How do we do it? 

How do we find that gate of heaven? How do we create a society that works for all? Thomas Merton anticipated that ubiquitous question. He taught: 

You do not need to know precisely 
what is happening, or exactly 
where it is all going. 
What you need is to recognize
the possibilities and challenges
offered by the present moment, and 
embrace them with 
courage, faith and hope. 

We get so caught up in thinking we have to know how to do things before we begin. Nobody who ever did something for the first time knew how to do it already. Nobody. They had a sense of where to begin, and so they did. And step-by-step, through trial and error, they found their way.  

We are facing enormous challenges at every level of society and in nearly every country in the world. We are standing at many “first time” moments. Nobody can see everything there is to know about how to proceed. However, there are some strong and visionary leaders, some already recognized and others not yet, who have ideas and enough deep experience and clear wisdom to sense next steps. Those leaders will come in all skin colors, speak many different languages, sometimes have unconventional backgrounds, and will come to the forefront in unexpected ways.  

Furthermore, it is critical that we teach more and more people how to tap into their intuitive intelligence to sense what is happening and what wants to happen next. With practice, we can learn to trust that the wisdom and guidance we need to show us the way forward is actually present within what is happening. Everything we need is in the energy field of the situation. Our job is to pay attention and respond. Transformational Presence offers a multitude of tools, frameworks, skills, and capacities to support working in this new way.

Making Friends with Uncertainty

Finally, echoing Thomas Merton’s words, Dr. Rachel Naomi Remen, founder of the Remen Institute for the Study of Health and Illness, wrote:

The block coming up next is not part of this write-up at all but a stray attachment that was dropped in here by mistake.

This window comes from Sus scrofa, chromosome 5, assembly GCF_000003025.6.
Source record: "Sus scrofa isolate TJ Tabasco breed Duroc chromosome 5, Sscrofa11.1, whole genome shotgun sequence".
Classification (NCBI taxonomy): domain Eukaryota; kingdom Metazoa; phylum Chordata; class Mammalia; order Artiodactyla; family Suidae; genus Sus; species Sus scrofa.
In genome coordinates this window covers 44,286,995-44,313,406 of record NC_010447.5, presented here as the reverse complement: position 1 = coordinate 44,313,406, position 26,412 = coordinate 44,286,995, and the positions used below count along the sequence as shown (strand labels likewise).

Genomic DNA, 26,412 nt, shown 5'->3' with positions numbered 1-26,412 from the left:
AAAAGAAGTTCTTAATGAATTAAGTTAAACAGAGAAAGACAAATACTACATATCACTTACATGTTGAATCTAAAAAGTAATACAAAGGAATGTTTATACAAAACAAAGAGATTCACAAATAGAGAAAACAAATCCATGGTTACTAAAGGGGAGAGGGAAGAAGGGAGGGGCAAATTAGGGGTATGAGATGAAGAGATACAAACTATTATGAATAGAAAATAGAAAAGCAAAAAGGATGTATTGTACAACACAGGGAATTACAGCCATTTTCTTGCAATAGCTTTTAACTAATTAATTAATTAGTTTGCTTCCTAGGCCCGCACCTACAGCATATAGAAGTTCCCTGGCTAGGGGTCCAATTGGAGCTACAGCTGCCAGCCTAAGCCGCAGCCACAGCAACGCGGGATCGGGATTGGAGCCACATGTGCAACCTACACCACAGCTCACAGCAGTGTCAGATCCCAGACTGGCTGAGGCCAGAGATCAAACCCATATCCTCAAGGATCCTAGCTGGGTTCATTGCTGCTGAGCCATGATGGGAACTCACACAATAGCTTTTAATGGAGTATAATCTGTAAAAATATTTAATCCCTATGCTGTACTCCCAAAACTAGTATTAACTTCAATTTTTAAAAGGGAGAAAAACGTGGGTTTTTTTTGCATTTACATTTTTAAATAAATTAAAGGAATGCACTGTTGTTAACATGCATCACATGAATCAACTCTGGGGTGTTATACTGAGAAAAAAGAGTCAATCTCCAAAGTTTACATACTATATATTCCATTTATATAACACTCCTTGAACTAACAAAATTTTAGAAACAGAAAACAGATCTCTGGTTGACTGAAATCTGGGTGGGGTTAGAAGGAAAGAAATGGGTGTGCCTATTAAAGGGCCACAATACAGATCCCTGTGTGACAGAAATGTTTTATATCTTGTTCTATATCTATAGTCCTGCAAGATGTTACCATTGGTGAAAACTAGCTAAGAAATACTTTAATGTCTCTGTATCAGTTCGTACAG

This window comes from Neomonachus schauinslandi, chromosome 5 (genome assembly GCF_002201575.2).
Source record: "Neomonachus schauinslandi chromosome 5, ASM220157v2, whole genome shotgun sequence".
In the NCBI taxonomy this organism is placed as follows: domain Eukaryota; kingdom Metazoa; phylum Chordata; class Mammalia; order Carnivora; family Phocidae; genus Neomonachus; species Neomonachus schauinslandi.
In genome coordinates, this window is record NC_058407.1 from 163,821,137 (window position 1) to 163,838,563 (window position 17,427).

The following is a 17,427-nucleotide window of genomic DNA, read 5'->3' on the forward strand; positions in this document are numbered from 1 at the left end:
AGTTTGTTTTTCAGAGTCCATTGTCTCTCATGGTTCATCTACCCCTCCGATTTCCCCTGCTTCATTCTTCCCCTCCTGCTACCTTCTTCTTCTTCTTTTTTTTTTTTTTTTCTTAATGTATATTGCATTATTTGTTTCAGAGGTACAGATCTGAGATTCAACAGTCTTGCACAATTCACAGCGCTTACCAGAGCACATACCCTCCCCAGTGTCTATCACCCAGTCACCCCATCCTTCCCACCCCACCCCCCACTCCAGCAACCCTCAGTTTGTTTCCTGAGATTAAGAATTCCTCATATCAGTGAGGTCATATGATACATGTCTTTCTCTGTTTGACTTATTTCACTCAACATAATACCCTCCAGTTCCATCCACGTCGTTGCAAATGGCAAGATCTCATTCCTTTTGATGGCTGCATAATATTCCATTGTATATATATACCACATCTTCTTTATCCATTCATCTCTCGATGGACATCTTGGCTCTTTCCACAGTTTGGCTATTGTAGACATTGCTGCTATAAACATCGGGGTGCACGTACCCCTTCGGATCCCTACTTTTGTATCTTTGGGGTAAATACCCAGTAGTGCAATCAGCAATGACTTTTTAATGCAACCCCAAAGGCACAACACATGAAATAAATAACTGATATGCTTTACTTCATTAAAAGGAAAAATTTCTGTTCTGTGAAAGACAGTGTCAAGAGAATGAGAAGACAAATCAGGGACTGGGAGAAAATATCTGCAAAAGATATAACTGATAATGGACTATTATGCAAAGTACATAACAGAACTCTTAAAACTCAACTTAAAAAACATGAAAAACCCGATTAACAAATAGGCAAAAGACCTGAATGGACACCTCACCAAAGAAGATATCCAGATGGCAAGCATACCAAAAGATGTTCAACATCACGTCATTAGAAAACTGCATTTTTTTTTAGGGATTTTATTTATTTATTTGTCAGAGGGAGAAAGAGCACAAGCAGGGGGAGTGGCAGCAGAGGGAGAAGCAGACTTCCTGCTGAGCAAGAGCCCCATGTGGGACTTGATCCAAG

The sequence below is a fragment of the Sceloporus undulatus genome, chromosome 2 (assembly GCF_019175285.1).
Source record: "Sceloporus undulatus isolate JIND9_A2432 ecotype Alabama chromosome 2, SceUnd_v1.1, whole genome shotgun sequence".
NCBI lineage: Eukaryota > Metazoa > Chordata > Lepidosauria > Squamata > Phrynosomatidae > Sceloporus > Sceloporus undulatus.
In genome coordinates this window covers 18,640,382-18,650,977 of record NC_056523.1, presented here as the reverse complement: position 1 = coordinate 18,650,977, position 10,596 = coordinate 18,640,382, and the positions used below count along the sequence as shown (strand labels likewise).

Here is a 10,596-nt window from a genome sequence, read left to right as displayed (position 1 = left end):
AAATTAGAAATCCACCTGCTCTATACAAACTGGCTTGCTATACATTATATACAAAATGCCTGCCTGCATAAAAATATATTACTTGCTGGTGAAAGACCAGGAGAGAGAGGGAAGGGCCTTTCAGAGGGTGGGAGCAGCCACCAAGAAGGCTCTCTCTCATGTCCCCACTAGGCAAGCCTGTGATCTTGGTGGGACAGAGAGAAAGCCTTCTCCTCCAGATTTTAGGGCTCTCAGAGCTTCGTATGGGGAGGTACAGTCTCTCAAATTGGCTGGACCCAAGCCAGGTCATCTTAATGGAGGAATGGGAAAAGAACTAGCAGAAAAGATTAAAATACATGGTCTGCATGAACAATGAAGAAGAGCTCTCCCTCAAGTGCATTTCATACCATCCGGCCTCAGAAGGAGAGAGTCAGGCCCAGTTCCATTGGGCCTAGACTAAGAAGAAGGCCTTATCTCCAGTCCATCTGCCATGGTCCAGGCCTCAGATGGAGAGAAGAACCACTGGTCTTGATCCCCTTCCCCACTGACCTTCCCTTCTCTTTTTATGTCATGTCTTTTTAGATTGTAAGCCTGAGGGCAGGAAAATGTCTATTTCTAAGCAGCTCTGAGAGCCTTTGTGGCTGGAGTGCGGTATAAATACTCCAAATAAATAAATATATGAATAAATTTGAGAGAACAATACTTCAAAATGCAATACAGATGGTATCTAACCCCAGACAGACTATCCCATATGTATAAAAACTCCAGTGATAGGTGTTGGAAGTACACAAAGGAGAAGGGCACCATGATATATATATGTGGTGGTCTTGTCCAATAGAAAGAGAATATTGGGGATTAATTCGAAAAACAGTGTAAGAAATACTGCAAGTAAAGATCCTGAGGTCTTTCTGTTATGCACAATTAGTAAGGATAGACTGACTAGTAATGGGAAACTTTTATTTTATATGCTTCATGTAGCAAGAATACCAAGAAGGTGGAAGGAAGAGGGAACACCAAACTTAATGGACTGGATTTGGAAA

The willingness to consider possibility
requires a tolerance of uncertainty.

If you haven’t already made friends with uncertainty, now would be a good time. With the change of administration at the top of the U.S. government, we are sure to be shown a clearer sense of direction than under the administration of the last four years. And hopefully we can begin trusting government and institutions again. That will take time as well as strong, authentic, honest, and transparent leadership. 

Let us acknowledge at the outset, however, that Joe Biden and the people he is calling forward to serve are not miracle workers. They have to find their path forward, too. It won’t be easy.

We’re all in this together. Fighting amongst ourselves will not get us anywhere. Respectful disagreement and commitment to working through differences will be critical. We will often lack certainty about what is happening or how to move forward. Yet that doesn’t mean that there are not enormous possibilities.

Back to Two Questions

So, I come back to those two most important questions for our time, worded slightly more directly. Asking these questions can be a first step in towards building a strong foundation on which our greatest possibilities can come to life. 

  1. Who do I choose to be today? How do I choose to show up in my interactions with others?  
  2. Who do we choose to be together? What is the culture or relationship space we choose to create together? Therefore, how must I show up in that relationship space?